Analysts coming up with wildly different valuations of tech-stocks is nothing new. As current share prices are based on potential future earnings, it’s easy to discount or alternatively overrate new products the firms claim to have in their pipeline.
The Covid-19 lockdown has had the effect of condensing years of societal change into months. The increased amounts of home-working and home-leisure brought potential future earnings growth forward, with the paradigm shift lifting the sector as a whole.
The question being increasingly asked is whether all tech firms justify their new price levels and if the Tech bubble could be about to burst. Since posting an all-time high of 13906 on the 16th of February, the Nasdaq 100 index has lost ground and at times at a 12% discount to those giddy price levels.
Nasdaq 100 index – Weekly Candles
The returns to investors have been staggering but the consolidating price action is particularly concerning compared to the Russell 2000 index. That benchmark, which comprises smaller, main-stream firms, focuses on the domestic US economy.
Russell 2000 index – Weekly Candles
The Russell 2000 index, which includes lower-profile stocks such as Addus Homecare Corp, is outstripping the one containing Intel, Google and Tesla. The Russell 2000 all-time high of 2,367 was posted only two days ago, on Monday the 15th of March.
The Pin Which Could Burst the Tech Bubble
The potential for inflationary pressure picking up has led to US Treasury yields spiking. That has alarmed tech investors. The consensus that growth stocks underperform in an inflationary environment has given many investors the jitters. With Jerome Powell due to give his next statement on US interest rate policy on Wednesday, all eyes are on what he might, or might not, say.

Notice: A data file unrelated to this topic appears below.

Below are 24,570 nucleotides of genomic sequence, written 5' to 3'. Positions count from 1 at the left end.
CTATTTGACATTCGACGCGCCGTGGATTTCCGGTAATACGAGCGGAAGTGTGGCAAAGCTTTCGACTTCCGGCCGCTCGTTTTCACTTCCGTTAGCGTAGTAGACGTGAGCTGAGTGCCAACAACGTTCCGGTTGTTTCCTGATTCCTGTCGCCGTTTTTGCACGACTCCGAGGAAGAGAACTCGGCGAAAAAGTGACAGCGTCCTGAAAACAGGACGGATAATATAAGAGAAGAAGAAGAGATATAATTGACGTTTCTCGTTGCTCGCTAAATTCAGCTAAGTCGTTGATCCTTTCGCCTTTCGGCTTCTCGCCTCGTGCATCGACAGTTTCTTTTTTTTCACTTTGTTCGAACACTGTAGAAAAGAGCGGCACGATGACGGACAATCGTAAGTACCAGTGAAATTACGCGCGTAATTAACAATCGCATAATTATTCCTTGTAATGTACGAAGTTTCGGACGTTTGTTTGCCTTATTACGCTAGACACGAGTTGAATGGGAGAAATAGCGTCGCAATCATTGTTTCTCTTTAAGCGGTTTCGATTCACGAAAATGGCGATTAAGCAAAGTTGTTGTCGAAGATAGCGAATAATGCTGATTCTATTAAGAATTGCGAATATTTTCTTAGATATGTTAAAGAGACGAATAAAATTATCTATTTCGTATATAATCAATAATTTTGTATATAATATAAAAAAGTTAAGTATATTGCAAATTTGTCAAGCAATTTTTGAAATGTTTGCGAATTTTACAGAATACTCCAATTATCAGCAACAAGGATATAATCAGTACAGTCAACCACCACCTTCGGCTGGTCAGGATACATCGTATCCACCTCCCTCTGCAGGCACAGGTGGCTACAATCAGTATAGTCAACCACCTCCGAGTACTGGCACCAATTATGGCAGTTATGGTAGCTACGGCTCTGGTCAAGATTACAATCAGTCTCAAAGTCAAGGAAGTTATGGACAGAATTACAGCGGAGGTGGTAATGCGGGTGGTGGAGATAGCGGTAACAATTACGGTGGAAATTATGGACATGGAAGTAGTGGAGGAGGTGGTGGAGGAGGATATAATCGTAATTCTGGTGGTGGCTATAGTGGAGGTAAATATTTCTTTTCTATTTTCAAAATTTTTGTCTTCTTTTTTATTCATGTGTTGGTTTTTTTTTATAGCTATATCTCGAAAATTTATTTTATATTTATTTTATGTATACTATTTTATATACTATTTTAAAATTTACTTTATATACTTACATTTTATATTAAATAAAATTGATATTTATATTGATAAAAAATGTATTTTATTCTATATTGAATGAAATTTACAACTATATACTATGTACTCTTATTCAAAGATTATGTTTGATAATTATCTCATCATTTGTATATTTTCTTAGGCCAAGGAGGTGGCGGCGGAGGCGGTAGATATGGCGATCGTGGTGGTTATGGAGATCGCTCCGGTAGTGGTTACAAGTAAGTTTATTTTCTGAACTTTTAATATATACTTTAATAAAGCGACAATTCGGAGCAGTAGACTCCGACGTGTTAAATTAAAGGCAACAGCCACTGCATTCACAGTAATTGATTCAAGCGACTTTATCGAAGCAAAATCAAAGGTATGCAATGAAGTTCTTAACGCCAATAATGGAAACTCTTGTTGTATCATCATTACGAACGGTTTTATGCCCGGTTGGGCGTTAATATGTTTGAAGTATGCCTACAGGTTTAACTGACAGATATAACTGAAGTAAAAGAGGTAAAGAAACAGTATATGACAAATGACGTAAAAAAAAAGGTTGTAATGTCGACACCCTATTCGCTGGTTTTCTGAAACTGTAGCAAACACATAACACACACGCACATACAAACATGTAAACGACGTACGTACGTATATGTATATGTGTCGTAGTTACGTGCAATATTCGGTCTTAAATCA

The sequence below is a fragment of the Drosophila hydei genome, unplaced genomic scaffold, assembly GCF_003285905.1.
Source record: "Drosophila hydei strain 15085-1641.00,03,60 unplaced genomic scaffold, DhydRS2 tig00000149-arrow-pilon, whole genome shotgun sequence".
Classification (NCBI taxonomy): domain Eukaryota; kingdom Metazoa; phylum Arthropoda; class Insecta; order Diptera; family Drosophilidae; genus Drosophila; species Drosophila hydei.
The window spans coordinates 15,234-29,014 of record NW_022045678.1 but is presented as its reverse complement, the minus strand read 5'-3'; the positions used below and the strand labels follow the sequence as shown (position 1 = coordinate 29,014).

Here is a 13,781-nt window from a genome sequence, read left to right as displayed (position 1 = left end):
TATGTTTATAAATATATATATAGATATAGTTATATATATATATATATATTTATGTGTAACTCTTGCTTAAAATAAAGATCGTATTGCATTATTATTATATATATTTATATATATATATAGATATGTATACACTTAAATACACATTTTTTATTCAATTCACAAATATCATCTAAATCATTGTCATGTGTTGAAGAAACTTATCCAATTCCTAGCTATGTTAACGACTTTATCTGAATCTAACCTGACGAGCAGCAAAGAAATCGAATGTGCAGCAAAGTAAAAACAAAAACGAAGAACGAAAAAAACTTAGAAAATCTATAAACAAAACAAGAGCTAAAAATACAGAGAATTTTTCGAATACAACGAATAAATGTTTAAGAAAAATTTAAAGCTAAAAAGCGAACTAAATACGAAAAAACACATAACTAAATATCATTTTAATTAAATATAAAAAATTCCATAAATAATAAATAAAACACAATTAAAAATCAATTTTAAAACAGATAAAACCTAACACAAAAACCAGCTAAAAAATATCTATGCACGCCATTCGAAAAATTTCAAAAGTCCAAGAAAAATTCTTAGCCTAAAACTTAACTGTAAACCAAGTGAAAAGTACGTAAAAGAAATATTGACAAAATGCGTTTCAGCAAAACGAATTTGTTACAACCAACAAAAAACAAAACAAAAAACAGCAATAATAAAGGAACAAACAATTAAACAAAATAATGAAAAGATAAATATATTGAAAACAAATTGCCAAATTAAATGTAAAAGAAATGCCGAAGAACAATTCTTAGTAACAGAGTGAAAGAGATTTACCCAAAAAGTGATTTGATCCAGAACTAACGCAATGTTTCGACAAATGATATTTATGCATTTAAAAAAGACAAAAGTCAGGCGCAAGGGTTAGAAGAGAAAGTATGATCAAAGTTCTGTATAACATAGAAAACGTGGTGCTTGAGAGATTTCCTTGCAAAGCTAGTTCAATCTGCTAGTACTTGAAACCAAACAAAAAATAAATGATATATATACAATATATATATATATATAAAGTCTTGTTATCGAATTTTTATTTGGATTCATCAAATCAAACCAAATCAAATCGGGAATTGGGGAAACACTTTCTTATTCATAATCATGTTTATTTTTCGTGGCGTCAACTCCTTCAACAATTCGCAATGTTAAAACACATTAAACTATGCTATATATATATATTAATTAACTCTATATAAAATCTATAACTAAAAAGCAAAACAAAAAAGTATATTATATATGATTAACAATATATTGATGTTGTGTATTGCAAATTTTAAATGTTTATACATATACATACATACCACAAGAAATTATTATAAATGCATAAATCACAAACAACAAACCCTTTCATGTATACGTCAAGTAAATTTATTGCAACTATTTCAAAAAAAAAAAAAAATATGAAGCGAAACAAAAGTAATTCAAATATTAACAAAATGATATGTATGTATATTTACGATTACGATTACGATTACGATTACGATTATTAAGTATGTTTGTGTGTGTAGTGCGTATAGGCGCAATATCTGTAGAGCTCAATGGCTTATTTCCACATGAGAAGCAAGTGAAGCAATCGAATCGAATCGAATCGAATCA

If he reveals tackling inflationary pressure is being given higher priority, then interest rate rises and tapering back of liquidity could happen sooner rather than later.
For some, the mood has shifted from gradually scaling out of Tech-stocks and actively betting against them. This week, Lansdowne Partners fund manager Per Lekander told CNBC that he thinks Tesla is in a bubble and that he’s short on Elon Musk’s firm.
The market is full of traders who shorted Tesla and lost but if the flagship stock took a reality check, it would have repercussions for tech stocks in general.
USDJPY and the Fed
Another way to play the upcoming announcement from the US Fed is USDJPY. This article from Monday highlighted how the rising wedge pattern was due to run out of room before Powell’s statement on rates. The risk of price being forced out of the wedge ‘early’ but giving a false signal appears to have materialised.
USDJPY – 1h Candles – Stand by your guns?
The break to the downside saw price reach as low as 108.785 but short-sellers who got in too late will now be nursing losses. Price has returned to above 109 and looks set to wait for the news on US rates before finding genuine momentum.
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